The ‘90s were an interesting time for the comic book industry. The speculator market was booming, and comics were selling in record numbers, but few series of substance were being produced. While Marvel found seemingly unlimited success with its X-Men comics, outside of cover gimmicks, DC often struggled to do anything of note beyond killing Superman, or turning Hal Jordan evil.
Most fans want to forget what happened in the 1990s, but for Steve Orlando, writer of Justice League of America and Supergirl, the decade is proving to be a treasure trove filled with goodies no one else appear willing to touch. Orlando’s recent work has resurrected a number of villains from the era, and a few heroes as well. Orlando and his artistic collaborators have updated them all for the current era while maintaining what made them special in the first place.
The Justice Leagues of Future Past
Justice League of America‘s core mission statement seems to be reviving and popularizing old Justice League stories. Thus far, we’ve seen references to multiple iterations of the team, from Justice League Detroit, through the inclusion of Vixen, to Justice League International, with Black Canary and Batman working together. It’s also worth mentioning that this particular iteration of the team was formed after a confrontation with Maxwell Lord in Justice League vs. Suicide Squad.
More than any decade, Orlando seems to be embracing what most people have tried hard to forget about the ’90s. He’s not just doing it for nostalgia purposes, however; he’s actually using these long abandoned toys to tell new stories today. That point seems to be obvious with the inclusion of standout ’90s dudes Lobo and The Ray on the team.
Lobo may have debuted in the 1980s, but it was in the ’90s where Keith Giffen, Alan Grant and Simon Bisley transformed him into a fan-favorite “hero” via a number of popular miniseries and specials. It all finally led to a 64-issue ongoing series between 1993 to 1999, plus a few appearances in Superman: The Animated Series.
Meanwhile, Raymond Terrill made his debut as The Ray in 1992. The son of the Golden Age hero of the same name, he was the creation of Jack C. Harris and Joe Quesada, prior to the latter’s arrival at Marvel Comics. Following his initial miniseries, Ray starred in an ongoing title which ran for 29 issues from 1994 to 1996, and even became a member of multiple versions of the Justice League.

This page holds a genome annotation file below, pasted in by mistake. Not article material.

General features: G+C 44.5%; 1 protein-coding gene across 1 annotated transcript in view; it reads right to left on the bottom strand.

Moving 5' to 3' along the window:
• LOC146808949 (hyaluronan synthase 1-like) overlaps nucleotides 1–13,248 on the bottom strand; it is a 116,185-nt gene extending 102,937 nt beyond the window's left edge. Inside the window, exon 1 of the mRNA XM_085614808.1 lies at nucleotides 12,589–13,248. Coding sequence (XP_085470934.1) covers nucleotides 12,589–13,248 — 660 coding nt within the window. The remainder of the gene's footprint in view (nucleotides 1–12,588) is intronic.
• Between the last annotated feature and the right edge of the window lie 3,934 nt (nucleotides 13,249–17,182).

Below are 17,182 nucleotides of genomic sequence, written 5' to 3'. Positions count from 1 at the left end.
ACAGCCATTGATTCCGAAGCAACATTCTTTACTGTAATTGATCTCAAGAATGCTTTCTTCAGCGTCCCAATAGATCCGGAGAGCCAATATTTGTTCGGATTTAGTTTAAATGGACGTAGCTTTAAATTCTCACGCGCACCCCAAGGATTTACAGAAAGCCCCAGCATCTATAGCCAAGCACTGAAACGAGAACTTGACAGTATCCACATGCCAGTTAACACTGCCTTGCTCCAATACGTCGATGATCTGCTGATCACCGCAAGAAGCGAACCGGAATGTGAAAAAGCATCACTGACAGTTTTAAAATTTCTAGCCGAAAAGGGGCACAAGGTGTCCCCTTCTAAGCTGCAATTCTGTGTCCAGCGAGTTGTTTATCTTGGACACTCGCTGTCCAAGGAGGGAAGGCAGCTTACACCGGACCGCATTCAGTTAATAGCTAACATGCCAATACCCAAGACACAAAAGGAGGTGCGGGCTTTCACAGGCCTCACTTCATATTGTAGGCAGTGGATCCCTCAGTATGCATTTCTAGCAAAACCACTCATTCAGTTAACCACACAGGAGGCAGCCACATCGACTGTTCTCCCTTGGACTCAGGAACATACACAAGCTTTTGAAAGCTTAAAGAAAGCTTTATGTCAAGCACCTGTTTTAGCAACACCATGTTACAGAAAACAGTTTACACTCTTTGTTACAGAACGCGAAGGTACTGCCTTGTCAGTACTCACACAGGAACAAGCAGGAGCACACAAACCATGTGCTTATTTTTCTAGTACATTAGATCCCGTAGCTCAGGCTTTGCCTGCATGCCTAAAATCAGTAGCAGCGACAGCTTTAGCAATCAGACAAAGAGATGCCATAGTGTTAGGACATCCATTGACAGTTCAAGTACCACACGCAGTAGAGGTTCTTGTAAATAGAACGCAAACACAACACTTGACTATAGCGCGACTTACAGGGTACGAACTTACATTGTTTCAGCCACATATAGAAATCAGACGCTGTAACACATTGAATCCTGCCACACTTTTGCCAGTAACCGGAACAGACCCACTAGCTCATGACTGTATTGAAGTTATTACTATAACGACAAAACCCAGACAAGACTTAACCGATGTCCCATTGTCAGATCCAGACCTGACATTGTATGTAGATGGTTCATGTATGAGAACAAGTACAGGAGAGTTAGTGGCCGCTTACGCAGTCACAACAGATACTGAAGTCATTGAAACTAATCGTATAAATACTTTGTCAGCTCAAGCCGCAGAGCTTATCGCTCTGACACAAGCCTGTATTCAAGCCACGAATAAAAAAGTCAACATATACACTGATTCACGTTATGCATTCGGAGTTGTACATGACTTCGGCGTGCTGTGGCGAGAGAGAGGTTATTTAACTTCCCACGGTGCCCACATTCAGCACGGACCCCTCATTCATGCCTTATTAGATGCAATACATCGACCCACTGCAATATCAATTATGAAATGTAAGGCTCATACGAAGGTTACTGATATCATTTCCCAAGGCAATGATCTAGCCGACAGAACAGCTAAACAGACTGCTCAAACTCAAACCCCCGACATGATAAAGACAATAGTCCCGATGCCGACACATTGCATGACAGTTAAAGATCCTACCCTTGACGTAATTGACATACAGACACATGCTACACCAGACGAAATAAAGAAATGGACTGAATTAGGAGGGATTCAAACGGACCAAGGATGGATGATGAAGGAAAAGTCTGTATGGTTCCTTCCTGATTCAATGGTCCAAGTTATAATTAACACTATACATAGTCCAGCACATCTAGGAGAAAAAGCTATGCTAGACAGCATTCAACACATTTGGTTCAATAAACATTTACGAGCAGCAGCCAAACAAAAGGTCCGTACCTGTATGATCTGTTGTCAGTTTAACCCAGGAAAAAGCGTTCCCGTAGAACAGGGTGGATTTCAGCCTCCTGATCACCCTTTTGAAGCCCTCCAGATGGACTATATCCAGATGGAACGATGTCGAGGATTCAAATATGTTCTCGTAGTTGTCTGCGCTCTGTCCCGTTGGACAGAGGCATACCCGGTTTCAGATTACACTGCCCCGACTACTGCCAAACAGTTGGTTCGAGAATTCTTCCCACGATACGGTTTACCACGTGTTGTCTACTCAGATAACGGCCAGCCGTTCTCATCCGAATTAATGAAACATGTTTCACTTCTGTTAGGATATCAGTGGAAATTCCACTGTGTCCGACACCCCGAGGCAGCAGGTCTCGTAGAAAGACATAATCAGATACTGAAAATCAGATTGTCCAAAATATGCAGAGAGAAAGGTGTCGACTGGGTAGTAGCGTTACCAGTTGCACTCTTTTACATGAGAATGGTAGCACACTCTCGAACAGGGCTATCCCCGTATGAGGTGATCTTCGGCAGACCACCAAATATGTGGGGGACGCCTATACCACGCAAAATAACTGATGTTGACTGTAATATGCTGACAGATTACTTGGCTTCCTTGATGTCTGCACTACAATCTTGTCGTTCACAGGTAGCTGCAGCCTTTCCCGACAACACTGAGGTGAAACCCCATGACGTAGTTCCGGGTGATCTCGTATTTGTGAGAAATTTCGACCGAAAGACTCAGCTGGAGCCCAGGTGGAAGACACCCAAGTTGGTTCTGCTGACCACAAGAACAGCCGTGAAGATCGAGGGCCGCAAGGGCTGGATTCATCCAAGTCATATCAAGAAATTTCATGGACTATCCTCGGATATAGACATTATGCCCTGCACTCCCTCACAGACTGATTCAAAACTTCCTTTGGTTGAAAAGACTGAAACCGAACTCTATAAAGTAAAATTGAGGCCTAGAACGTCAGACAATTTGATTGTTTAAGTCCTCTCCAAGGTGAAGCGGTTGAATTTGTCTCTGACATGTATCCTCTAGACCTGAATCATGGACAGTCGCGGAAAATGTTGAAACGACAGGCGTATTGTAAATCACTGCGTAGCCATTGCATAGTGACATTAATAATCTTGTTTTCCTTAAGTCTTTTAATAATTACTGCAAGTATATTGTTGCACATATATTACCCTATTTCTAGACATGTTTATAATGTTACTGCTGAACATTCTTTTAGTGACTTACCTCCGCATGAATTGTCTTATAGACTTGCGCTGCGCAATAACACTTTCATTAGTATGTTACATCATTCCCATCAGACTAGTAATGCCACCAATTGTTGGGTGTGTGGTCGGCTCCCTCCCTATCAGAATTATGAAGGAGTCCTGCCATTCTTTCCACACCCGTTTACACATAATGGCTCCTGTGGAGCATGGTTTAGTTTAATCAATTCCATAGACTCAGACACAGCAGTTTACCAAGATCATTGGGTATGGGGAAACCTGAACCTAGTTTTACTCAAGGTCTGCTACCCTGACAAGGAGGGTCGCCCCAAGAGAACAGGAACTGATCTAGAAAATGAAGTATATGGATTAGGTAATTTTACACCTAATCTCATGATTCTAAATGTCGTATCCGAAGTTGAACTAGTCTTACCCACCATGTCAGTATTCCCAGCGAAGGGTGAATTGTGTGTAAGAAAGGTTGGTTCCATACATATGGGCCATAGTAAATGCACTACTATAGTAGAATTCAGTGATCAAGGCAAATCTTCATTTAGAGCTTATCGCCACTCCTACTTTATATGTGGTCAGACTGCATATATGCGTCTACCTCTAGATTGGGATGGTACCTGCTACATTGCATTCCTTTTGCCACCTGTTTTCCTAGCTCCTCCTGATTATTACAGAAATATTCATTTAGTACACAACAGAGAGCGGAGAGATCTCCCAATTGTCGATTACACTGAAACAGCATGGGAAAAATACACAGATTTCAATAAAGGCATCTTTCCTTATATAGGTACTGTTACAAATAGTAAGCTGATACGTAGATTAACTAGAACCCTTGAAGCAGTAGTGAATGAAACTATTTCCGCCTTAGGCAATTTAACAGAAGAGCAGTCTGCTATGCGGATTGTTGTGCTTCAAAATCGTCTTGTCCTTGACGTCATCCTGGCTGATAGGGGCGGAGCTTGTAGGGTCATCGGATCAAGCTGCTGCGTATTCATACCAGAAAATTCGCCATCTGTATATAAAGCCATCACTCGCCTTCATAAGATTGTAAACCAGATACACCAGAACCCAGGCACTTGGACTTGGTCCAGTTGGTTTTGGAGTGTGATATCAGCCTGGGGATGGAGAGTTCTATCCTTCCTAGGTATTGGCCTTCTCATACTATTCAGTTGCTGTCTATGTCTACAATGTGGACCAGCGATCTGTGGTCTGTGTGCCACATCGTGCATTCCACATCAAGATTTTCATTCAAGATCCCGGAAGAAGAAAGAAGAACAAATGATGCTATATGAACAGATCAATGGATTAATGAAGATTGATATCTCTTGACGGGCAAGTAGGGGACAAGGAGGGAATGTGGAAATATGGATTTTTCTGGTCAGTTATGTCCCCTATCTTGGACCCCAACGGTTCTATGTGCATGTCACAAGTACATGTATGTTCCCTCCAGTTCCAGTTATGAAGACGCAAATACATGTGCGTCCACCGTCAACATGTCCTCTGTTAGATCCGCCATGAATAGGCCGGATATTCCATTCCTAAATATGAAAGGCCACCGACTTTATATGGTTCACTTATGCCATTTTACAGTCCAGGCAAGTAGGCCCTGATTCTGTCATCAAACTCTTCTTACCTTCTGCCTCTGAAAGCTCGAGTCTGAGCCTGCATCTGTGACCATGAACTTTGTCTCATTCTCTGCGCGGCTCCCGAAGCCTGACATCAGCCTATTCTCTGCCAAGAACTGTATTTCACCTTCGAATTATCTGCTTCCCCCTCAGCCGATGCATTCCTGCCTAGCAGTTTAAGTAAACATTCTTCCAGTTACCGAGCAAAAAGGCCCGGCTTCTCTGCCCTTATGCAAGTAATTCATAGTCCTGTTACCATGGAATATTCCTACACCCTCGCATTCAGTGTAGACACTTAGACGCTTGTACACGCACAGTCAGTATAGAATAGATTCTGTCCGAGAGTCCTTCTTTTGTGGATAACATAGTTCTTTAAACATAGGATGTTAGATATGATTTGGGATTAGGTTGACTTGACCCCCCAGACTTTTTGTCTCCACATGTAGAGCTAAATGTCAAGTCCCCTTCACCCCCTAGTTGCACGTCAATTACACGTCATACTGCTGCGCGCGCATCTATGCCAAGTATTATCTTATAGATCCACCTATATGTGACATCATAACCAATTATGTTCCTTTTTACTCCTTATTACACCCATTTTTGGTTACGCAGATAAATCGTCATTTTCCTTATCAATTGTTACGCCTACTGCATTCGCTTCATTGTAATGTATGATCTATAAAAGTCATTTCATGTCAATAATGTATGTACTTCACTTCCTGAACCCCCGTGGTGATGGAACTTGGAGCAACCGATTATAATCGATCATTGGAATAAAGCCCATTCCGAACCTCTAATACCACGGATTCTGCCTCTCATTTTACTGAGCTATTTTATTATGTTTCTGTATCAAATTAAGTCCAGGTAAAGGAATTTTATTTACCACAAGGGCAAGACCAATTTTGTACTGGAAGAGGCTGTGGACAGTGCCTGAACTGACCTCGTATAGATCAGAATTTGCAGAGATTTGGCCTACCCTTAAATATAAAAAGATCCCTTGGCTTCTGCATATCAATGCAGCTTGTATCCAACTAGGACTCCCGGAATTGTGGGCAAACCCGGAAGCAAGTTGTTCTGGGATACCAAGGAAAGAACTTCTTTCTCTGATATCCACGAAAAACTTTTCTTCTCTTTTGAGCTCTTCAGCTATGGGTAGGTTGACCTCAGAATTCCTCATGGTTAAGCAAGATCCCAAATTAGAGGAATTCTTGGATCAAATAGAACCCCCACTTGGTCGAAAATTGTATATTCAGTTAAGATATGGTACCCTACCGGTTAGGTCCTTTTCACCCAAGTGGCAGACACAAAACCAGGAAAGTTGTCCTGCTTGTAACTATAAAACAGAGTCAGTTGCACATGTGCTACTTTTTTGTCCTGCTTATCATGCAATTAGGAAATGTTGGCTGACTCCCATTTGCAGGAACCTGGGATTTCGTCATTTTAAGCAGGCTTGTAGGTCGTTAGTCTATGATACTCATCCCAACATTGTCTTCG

Continuity Through Obscurity
Many of the toys Orlando has been playing with don’t even have their own actions figures. However, these characters were brought back for a reason. It’s not just about returning the obscure to relevancy; it’s about bringing old stories back into DC’s Rebirth era.
Justice League of America recently brought the superhero Aztek back into continuity. Co-created by Grant Morrison, Mark Millar and N. Steven Harris in 1996, Aztek: The Ultimate Man only lasted 10 issues before cancellation. Morrison then brought the character into JLA in order to complete his story… and kill him off in the “World War III” arc. Now, there’s a new person wearing the helmet, as the Ultimate Man has become the Ultimate Woman. We’re not just seeing the reintroduction of the character — we’re also getting the continuation of the story Morrison and Millar originally set out to tell.
Orlando also brought back the obscure Superman character Strange Visitor, who was introduced in 1999 as the merger of a space god and one of Clark Kent’s childhood friends, though she would later die during the fight with Imperiex. It would be easy for Orlando to simply reintroduce the character here, but actually bringing her back from the dead — Supergirl #16 even has an editor’s note referencing her death in some long forgotten comic — brings the “Our Worlds At War” crossover back into continuity.
The “Bloodlines” crossover of the early ’90s was generally hated by DC fans, with the notable exception of its role in introducing the Hitman character. Still, Orlando doesn’t shy away from even the worst that the ’90s has to offer in Justice League of America. He’s brought back Terrorsmith, a villain you have never heard of, but his introduction in the 1993 Justice League America Annual #3 leaves him forever linked to the crossover. Issue #7 even directly references Glonth, one of the Bloodlines Parasites, bringing that whole story back… for better or worse.
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